On Wednesday, Deputy Attorney General Rod Rosenstein officially signed a letter appointing Robert Mueller as special counsel in the probe investigating interference by Russia in the U.S. 2016 presidential election. While appointing a special prosecutor to investigate a case isn't the equivalent of appointing an independent, special commission, the move signals to the public that the Department of Justice is taking the investigation into any potential ties between Russia and Trump's campaign seriously.
Rosenstein's letter to Mueller is short and sweet, taking up only a single page. According to the letter, Mueller will have permission to investigate intelligence concerning "any links and/or coordination between the Russian government and individuals associated with the campaign of President Donald Trump," as well as "any matters that arose or may arise directly from the investigation."
Trump promptly responded to the investigation update, showing no sign of concern.
Here's Deputy AG Rosenstein's letter appointing Robert Mueller as Special Counsel. pic.twitter.com/AyA2yxEnQN— Jacob Soboroff (@jacobsoboroff) May 17, 2017
The same day, White House Press Secretary Sean Spicer expressed his strong belief that hiring a special prosecutor was entirely unnecessary. "You have two Senate committees that are looking into this, the FBI is conducting their own review," he said. "And — and I think if you even look at what Acting Director [Andrew] McCabe said last week, he made it very clear that they have the resources that they need and that the work continues." But especially after Trump fired former FBI Director James Comey on May 9, calls for a more independent investigation mounted.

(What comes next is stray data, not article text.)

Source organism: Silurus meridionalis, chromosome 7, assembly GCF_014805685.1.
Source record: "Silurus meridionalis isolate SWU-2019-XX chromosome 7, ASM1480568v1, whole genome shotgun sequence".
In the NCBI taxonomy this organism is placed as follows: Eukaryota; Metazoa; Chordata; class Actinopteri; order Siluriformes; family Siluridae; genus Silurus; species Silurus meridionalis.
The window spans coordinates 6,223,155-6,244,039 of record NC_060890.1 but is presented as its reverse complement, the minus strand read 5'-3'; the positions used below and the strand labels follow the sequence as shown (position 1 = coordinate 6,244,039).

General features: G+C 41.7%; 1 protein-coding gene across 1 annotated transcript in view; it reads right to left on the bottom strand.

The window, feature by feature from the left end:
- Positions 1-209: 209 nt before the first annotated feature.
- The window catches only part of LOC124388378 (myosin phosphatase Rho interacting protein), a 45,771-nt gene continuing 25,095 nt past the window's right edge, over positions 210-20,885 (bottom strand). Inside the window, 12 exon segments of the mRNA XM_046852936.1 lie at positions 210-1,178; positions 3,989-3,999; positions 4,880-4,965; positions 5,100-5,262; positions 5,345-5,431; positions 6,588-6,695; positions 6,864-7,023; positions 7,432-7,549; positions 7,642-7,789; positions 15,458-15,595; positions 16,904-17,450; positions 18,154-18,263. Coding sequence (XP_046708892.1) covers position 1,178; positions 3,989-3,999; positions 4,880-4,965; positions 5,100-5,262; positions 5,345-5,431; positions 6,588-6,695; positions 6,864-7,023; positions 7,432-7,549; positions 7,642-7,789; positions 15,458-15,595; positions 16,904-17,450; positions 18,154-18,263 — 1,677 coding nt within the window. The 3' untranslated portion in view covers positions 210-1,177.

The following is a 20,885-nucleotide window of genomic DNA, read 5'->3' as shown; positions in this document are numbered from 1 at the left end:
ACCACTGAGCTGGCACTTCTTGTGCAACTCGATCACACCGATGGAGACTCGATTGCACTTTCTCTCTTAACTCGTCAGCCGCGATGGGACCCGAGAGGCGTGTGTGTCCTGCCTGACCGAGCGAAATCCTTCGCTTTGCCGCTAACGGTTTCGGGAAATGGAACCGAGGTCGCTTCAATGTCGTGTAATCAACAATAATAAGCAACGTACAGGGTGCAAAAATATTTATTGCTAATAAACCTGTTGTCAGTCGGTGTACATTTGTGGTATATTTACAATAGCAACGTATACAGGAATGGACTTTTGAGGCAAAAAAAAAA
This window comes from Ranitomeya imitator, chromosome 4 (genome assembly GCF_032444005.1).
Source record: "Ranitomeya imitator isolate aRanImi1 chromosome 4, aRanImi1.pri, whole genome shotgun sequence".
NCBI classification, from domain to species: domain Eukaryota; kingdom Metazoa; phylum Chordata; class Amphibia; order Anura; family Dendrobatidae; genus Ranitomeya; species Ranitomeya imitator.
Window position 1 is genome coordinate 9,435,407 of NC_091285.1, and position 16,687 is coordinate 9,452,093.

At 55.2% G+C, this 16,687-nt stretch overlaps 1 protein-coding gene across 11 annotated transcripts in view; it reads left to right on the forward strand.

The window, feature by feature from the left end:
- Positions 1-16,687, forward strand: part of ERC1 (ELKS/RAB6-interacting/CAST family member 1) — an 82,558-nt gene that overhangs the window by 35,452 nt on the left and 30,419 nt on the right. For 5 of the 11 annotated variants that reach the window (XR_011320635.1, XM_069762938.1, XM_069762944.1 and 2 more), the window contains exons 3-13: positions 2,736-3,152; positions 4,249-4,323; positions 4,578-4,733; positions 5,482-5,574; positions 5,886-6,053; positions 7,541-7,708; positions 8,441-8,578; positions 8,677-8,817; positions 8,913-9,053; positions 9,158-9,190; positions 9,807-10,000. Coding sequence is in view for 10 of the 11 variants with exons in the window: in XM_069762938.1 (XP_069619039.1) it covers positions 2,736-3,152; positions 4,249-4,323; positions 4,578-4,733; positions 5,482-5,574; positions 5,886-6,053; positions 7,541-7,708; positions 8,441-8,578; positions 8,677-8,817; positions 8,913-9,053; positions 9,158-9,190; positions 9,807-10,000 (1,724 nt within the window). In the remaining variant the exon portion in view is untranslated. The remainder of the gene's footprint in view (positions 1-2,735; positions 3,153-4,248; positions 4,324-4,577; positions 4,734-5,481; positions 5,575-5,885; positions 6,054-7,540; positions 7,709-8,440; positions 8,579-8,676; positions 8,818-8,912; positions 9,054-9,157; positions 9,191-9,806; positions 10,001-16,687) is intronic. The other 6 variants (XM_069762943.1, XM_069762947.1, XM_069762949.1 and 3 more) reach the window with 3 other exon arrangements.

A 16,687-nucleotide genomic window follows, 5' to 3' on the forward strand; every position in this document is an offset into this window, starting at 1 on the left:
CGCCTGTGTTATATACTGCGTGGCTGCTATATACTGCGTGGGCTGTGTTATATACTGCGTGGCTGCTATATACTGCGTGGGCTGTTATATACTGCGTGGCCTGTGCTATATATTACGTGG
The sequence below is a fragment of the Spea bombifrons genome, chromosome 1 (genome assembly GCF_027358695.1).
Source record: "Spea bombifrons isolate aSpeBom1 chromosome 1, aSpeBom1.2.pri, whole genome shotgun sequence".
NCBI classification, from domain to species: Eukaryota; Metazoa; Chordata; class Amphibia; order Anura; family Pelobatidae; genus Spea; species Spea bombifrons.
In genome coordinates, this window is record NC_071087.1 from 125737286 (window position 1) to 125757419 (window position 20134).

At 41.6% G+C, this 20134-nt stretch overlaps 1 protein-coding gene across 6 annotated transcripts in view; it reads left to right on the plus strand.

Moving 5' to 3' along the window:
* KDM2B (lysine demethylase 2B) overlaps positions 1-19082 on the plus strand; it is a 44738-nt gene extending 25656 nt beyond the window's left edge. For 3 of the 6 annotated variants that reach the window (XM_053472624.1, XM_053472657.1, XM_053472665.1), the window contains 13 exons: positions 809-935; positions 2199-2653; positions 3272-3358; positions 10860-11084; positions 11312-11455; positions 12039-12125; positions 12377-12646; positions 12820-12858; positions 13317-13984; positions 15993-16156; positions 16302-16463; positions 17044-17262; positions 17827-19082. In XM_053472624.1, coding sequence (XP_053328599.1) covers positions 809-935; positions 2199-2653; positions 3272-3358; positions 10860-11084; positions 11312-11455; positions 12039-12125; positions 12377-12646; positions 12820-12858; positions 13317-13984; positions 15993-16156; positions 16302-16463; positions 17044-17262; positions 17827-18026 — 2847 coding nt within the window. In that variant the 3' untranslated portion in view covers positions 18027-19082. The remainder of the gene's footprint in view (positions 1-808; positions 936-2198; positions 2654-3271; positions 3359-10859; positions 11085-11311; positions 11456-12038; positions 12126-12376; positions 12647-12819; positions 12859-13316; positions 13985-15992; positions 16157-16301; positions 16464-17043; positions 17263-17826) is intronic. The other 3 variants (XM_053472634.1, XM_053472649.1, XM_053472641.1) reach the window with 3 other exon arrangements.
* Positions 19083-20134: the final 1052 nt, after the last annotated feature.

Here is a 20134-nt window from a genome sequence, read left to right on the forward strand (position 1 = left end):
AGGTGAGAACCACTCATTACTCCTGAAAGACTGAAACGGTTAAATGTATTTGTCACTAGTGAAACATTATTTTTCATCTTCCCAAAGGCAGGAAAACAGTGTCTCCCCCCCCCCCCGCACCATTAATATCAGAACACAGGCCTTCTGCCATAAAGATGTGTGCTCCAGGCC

In today's intensely partisan climate, Mueller's good reputation among both Democrats and Republicans likely played a large role in his being chosen special prosecutor. Mueller served as FBI director for 12 years — longer than any other director aside from J. Edgar Hoover. In fact, he took the position just days before the Sept. 11, 2001 attacks and, most notably, vowed the FBI would play no part in CIA-led interrogations that use tortuous methods such as waterboarding.
When Mueller was first sworn-in, he also promised to do his best "to restore the public's confidence in the FBI." Now, over a decade later, maybe he can do that once again.